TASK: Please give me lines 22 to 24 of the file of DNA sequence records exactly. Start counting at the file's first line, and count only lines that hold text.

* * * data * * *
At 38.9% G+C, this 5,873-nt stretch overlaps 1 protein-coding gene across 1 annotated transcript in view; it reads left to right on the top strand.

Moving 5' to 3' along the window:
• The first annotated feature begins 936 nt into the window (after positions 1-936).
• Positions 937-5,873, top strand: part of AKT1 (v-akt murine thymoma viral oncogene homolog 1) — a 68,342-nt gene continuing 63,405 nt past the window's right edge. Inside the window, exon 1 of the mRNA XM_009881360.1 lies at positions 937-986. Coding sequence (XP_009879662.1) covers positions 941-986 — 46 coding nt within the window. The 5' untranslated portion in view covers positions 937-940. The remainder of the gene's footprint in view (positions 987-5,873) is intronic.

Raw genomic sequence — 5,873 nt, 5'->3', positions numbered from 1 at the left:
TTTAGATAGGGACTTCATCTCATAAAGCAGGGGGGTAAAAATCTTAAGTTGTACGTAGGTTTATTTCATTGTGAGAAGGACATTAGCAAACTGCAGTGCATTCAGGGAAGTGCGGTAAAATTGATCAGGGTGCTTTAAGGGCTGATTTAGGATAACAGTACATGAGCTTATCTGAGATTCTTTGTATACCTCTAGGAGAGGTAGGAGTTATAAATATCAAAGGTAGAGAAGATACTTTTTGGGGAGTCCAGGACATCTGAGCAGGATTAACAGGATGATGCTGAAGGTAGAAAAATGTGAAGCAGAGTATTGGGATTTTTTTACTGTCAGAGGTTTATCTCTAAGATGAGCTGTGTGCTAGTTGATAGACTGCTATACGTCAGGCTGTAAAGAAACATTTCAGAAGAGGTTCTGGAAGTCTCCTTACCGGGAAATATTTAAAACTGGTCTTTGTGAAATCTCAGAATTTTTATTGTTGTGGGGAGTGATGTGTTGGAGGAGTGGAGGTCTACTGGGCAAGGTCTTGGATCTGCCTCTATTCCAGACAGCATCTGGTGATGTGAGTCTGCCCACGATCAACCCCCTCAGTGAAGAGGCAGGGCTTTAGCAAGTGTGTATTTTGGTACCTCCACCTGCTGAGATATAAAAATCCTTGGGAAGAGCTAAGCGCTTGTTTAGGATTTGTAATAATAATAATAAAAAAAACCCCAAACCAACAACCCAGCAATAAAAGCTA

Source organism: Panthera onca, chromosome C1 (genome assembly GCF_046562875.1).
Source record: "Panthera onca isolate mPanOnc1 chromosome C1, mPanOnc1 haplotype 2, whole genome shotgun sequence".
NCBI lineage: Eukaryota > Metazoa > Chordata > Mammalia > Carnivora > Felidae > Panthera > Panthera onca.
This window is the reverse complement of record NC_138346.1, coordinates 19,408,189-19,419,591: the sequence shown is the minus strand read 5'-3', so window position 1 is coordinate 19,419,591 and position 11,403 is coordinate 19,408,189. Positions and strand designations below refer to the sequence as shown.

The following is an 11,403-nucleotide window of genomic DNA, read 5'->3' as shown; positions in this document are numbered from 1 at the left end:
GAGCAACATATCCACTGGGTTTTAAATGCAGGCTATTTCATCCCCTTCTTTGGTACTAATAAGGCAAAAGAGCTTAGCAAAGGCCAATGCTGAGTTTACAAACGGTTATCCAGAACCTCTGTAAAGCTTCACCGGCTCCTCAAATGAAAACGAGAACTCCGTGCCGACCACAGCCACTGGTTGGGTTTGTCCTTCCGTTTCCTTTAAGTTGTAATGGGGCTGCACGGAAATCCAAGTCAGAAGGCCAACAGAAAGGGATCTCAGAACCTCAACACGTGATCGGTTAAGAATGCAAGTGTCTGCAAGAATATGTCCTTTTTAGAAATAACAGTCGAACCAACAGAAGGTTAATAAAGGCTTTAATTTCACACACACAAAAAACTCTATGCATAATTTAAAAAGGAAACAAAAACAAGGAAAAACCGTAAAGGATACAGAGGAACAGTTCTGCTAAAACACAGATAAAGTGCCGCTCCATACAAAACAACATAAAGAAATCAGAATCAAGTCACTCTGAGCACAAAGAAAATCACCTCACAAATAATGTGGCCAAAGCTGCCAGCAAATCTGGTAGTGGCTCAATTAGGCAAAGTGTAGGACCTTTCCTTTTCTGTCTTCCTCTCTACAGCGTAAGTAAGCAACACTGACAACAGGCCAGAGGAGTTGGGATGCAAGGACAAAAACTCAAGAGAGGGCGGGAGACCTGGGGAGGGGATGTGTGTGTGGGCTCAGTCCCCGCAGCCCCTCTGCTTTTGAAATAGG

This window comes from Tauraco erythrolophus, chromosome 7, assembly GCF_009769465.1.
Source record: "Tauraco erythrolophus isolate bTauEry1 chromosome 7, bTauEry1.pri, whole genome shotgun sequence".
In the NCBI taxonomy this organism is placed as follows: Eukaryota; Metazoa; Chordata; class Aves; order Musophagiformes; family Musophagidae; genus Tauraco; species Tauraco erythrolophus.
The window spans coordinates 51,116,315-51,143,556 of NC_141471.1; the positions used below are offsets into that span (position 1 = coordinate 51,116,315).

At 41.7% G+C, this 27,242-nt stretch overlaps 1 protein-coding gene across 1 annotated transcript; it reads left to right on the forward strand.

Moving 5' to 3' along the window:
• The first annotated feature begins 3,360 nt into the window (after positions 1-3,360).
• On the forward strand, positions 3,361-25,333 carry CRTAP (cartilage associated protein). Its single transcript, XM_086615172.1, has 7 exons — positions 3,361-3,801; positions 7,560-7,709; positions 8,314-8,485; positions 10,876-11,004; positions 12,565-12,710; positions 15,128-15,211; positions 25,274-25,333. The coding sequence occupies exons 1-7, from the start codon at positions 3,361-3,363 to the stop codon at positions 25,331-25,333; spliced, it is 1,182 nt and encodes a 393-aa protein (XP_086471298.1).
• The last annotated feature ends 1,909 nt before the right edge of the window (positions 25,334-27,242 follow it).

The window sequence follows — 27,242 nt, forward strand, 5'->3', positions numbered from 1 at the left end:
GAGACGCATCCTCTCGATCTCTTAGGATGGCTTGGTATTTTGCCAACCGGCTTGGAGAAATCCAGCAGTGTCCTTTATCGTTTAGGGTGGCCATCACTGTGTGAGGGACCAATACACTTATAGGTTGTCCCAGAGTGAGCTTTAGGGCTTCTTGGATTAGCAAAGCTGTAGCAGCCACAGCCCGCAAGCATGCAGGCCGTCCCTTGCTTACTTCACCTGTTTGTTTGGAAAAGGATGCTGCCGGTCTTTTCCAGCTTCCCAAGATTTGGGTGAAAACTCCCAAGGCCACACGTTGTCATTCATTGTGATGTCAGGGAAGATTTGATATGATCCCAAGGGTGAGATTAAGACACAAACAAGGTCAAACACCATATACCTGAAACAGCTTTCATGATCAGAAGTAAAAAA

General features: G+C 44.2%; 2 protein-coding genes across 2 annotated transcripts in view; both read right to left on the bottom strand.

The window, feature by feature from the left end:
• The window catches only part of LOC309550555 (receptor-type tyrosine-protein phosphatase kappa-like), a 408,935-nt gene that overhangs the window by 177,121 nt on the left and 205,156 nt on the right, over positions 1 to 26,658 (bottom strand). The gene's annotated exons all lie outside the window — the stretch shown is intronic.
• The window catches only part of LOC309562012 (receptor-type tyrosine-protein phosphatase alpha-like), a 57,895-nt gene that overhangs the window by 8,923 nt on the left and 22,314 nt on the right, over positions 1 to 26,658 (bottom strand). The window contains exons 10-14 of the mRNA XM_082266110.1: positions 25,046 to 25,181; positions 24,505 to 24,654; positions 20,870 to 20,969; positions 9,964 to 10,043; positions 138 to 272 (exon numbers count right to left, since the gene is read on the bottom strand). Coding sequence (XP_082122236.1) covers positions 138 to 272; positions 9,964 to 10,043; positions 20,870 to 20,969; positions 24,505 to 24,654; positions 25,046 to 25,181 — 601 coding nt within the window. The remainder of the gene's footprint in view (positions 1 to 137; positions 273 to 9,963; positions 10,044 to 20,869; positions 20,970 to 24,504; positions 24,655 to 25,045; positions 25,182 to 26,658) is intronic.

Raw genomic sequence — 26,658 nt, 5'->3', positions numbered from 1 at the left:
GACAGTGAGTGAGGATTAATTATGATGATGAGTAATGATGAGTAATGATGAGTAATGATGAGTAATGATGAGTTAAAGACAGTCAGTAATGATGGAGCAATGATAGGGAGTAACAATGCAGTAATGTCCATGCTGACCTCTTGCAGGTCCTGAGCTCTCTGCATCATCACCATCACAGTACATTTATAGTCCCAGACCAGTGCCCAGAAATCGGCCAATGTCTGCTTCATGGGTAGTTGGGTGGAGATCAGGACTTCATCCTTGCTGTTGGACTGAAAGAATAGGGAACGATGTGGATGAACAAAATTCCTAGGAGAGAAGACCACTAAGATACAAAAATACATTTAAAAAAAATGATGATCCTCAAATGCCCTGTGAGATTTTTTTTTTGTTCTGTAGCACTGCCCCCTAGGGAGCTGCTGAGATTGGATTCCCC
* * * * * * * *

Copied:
The window sequence follows — 27,242 nt, forward strand, 5'->3', positions numbered from 1 at the left end:
GAGACGCATCCTCTCGATCTCTTAGGATGGCTTGGTATTTTGCCAACCGGCTTGGAGAAATCCAGCAGTGTCCTTTATCGTTTAGGGTGGCCATCACTGTGTGAGGGACCAATACACTTATAGGTTGTCCCAGAGTGAGCTTTAGGGCTTCTTGGATTAGCAAAGCTGTAGCAGCCACAGCCCGCAAGCATGCAGGCCGTCCCTTGCTTACTTCACCTGTTTGTTTGGAAAAGGATGCTGCCGGTCTTTTCCAGCTTCCCAAGATTTGGGTGAAAACTCCCAAGGCCACACGTTGTCATTCATTGTGATGTCAGGGAAGATTTGATATGATCCCAAGGGTGAGATTAAGACACAAACAAGGTCAAACACCATATACCTGAAACAGCTTTCATGATCAGAAGTAAAAAA

General features: G+C 44.2%; 2 protein-coding genes across 2 annotated transcripts in view; both read right to left on the bottom strand.